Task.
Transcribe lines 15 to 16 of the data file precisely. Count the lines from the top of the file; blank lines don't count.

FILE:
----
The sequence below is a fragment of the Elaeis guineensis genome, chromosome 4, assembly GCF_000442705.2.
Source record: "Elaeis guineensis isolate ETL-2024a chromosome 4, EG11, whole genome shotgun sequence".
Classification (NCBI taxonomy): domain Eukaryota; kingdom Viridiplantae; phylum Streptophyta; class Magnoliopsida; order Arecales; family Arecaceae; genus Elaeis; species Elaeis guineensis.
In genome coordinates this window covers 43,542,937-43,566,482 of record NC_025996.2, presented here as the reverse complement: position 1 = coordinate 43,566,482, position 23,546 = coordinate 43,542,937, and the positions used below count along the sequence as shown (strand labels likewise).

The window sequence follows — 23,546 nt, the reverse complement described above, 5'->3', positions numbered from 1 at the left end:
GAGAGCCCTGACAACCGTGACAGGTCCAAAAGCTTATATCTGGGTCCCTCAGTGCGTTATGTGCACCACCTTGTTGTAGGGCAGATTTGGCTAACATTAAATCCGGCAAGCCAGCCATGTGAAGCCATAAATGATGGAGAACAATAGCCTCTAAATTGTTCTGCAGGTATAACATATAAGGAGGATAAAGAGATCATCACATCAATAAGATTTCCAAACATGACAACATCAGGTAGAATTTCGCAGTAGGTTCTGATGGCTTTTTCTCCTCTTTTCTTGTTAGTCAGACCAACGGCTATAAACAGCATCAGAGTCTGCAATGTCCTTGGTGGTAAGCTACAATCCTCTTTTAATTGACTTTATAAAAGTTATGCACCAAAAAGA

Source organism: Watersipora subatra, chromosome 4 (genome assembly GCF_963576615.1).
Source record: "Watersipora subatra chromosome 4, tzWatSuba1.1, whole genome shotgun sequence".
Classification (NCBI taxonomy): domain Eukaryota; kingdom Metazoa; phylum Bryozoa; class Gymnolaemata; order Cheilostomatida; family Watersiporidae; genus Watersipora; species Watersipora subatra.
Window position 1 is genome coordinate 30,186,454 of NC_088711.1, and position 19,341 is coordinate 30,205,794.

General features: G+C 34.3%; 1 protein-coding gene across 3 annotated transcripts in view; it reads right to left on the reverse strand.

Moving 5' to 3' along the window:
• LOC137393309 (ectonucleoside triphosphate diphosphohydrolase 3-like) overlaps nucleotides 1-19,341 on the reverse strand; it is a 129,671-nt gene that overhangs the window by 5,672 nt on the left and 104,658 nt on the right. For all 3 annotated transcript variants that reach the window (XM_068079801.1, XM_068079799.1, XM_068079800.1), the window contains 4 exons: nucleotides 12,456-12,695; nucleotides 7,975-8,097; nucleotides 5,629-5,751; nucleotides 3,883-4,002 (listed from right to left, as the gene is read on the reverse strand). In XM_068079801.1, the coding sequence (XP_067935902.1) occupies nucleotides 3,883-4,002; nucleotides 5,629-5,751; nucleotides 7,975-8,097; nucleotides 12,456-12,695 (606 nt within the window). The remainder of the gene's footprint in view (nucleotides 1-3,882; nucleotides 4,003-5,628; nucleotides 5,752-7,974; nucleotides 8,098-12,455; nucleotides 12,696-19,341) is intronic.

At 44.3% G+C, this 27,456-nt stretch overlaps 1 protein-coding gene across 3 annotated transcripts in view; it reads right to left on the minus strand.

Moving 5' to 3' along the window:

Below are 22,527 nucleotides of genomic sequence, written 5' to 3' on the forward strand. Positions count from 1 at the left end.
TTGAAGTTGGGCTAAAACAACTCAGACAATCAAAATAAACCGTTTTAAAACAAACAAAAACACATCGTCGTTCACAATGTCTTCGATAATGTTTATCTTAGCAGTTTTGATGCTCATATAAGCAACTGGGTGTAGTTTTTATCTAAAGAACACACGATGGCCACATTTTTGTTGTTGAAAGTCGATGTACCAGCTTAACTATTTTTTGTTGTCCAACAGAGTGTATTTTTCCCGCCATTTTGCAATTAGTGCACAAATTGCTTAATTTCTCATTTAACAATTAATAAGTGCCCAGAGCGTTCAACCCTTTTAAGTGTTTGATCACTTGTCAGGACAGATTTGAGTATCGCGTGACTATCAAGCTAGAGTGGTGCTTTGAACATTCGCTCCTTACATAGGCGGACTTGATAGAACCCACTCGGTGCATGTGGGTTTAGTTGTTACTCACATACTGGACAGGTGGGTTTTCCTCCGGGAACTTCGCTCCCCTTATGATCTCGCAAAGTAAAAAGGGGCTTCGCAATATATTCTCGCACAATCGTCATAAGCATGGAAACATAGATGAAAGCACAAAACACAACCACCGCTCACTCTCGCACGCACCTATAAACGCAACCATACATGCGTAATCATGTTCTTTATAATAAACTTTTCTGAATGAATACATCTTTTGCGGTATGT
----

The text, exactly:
Moving 5' to 3' along the window:

Below are 22,527 nucleotides of genomic sequence, written 5' to 3' on the forward strand. Positions count from 1 at the left end.